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Towards optimal cut-off trough levels of adalimumab and etanercept for a good therapeutic response in rheumatoid arthritis. Results of the INMUNOREMAR study
  1. Raimon Sanmarti,
  2. Jose Inciarte-Mundo,
  3. Paula Estrada-Alarcon,
  4. Maria Garcia-Manrique,
  5. Javier Narvaez,
  6. Jesus Rodriguez-Moreno,
  7. Antoni Gomez-Centeno,
  8. Mariona Pascal,
  9. Jordi Yagüe
  1. Rheumatology Department, Hopsital Clinic de Barcelona, Barcelona, Spain
  1. Correspondence to Dr Raimon Sanmarti, Rheumatology Department, Hopsital Clinic de Barcelona, Villarroel 170, Barcelona 08036, Spain; sanmarti{at}clinic.cat

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We read with great interest the paper by Chen et al1 analysing the relationship between therapeutic response to adalimumab and etanercept and serum drug trough levels in 70 patients with rheumatoid arthritis (RA). The authors confirmed a positive association between drug levels and European League Against Rheumatism (EULAR) response. Good responders showed significantly higher drug levels than moderate or poor responders, in line with other studies.2 ,3 The authors calculated (receiver operating characteristic curves) highly sensitive and specific cut-off trough levels of response (1.274 and 1.046 μg/mL for therapeutic response to adalimumab and 1.242 and 0.800 μg/mL for etanercept at 6 and 12 months, respectively). The study also highlights the importance of establishing an optimal cut-off for the prediction of clinical response. However, these values require confirmation in other studies and populations to be used in clinical practice.

We analysed serum trough levels of adalimumab and etanercept in 127 Caucasian patients with RA (81.9% women, median age 61 years, median disease duration 13 years, duration of anti-tumour necrosis factor therapy 60 months). The cross-sectional study used the same bridging ELISA commercial kit and methodology (Promonitor, Progenika, Biopharma, Spain) as Chen et al.1 Fifty-four patients received adalimumab and 73 etanercept (29.9% on monotherapy and 27.6% on reduced doses of biologics). Ninety-one patients came from the prospective, multicentre INMUNOREMAR (Immunogenicity, remission and arthritis) study4 (all with disease activity score in 28 joints (DAS28) ≤3.2 at baseline) and 36 were patients with RA in whom immunogenicity was assessed clinically due to active disease (all DAS28 >3.2). Seventy-one (55.9%) patients were in clinical remission (DAS28 ≤2.6). The accuracy and discriminatory capacity of adalimumab and etanercept trough levels were assessed by ROC curves (area under the curve (AUC)) for remission (DAS28 ≤2.6). Serum levels of adalimumab and etanercept were significantly higher in patients in remission than in those who were not (median (P25–P75) adalimumab 6.9 μg/mL (2.7–12) vs 0.5 (0.1–1), p<0.001, etanercept 2.3 μg/mL (1.5–3.1) vs 0.8 (0.4–1.8), p<0.001). For both drugs, drug levels of patients in remission were very close to those observed by Chen et al in patients with a good EULAR response at month 6 (adalimumab 6.5 μg/mL (3–11.5) and etanercept 2.3 μg/mL (1.4–2.3)).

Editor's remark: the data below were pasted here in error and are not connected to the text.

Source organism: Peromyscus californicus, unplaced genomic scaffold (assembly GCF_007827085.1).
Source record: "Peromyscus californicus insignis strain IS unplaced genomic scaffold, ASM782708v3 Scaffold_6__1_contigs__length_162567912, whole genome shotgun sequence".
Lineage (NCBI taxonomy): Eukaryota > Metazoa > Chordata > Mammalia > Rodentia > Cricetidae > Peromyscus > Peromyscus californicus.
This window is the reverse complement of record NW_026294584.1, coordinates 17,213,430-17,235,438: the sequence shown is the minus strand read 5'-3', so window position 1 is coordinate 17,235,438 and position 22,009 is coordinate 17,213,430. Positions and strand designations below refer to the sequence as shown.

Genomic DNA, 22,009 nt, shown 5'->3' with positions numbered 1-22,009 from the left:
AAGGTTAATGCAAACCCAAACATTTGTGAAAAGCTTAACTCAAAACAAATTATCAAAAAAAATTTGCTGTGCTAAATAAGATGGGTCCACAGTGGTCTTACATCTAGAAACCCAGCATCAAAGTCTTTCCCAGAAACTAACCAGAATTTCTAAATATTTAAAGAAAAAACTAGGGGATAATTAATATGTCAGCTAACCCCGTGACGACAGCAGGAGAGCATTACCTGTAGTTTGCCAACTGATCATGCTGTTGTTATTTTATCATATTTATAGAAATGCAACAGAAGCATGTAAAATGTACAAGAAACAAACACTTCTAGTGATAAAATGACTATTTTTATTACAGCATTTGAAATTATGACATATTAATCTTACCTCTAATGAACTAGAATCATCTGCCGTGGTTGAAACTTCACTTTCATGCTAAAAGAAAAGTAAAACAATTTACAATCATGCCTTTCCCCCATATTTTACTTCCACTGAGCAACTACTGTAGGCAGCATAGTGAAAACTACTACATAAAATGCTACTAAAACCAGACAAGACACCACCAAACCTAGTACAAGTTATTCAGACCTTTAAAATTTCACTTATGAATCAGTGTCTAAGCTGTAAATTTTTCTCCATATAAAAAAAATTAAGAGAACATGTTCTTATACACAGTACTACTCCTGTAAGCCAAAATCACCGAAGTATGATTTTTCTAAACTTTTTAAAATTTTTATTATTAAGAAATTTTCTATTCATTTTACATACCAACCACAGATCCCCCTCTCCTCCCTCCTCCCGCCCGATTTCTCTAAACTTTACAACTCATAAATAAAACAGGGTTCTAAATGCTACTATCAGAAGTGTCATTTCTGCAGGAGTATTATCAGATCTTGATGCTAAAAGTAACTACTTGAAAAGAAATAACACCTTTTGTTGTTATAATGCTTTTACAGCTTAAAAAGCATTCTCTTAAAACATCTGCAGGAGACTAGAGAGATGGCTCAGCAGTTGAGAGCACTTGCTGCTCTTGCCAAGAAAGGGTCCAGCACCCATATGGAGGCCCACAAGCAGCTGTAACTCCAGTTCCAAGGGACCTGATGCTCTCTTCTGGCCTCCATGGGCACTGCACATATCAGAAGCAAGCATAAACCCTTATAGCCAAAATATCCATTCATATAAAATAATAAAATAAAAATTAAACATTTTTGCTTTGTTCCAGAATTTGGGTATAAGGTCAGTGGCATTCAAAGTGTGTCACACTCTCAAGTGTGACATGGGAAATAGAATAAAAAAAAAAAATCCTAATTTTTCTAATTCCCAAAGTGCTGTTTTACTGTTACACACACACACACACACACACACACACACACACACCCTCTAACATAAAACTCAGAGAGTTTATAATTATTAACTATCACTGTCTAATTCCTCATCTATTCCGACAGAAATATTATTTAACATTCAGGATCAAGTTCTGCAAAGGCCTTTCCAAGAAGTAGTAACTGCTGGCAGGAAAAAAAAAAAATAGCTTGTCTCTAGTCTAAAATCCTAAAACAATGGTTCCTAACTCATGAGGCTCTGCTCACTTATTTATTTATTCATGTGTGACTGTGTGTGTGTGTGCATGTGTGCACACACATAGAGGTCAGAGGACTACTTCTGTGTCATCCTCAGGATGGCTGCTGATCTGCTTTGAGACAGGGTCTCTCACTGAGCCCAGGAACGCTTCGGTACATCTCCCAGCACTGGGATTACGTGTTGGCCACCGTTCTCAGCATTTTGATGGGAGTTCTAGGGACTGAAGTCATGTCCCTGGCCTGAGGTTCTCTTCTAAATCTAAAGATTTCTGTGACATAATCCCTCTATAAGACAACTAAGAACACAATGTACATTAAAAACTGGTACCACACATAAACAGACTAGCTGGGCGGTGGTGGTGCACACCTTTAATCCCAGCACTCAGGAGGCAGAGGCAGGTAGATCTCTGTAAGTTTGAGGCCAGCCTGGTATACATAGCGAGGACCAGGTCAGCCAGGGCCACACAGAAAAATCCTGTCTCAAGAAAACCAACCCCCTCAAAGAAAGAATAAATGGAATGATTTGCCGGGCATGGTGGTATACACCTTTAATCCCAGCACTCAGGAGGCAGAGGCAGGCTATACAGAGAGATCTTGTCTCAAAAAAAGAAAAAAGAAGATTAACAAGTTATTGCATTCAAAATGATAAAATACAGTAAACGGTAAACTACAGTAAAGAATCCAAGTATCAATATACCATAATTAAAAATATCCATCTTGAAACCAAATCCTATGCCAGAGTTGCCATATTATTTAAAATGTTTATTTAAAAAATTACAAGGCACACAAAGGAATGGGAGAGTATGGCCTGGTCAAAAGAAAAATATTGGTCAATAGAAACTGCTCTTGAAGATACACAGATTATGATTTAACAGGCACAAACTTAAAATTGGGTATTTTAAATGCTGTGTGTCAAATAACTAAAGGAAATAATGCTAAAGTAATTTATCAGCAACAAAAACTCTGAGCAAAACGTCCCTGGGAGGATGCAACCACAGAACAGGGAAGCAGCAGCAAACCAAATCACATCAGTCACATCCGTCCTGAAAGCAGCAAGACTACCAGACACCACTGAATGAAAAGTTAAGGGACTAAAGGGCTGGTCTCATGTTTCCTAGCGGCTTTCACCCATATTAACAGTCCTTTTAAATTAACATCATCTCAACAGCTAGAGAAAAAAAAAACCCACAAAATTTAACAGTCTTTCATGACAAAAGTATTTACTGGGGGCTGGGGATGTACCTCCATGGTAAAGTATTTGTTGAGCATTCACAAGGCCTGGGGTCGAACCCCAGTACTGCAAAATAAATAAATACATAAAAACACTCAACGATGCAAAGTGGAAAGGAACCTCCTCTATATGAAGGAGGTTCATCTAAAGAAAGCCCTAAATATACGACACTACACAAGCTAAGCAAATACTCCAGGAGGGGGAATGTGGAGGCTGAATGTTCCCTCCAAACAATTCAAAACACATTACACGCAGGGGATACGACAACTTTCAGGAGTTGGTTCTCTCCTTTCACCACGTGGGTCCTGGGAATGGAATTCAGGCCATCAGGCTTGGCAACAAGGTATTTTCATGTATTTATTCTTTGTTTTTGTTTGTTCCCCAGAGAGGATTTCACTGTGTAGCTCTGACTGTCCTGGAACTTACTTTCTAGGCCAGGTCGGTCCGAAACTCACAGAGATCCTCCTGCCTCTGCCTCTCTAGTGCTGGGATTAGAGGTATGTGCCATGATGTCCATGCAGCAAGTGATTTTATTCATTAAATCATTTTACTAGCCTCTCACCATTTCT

In our study, analysis of accuracy with remission by DAS28 as the reference variable showed an AUC for adalimumab of 0.81 (95% CI 0.68 to 0.94) and etanercept of 0.747 (95% CI 0.68 to 0.85). Trough levels with the greatest discriminative capacity for remission were 1.336 μg/mL for adalimumab (sensitivity 81.9%, specificity 81%) and 1.56 μg/mL for etanercept (sensitivity 71.1%, specificity 71.4%). These cut-offs were similar to those proposed by Chen et al, especially in the case of adalimumab (1.274 μg/mL for adalimumab and 1.046 μg/mL for etanercept). The cut-off values observed in the two studies are lower than those observed in other studies, possibly reflecting detection methods or patient characteristics.2 ,3 ,5 ,6

In summary, the results of a study in Caucasian patients with RA treated with adalimumab and etanercept that used a different approach (comparing patients with and without remission by DAS28), but the same commercial ELISA bridging test, largely confirm the results obtained by Chen et al in Asian patients. This underlines the relationship between trough serum levels of the two drugs and a good therapeutic response and is further evidence in the search to find a cut-off drug level of response that could help optimise the management of patients with RA receiving these drugs in clinical practice.

References

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Footnotes

  • Funding Study funded by an unrestricted grant from Pfizer (WS2392358).

  • Competing interests None.

  • Provenance and peer review Not commissioned; internally peer reviewed.

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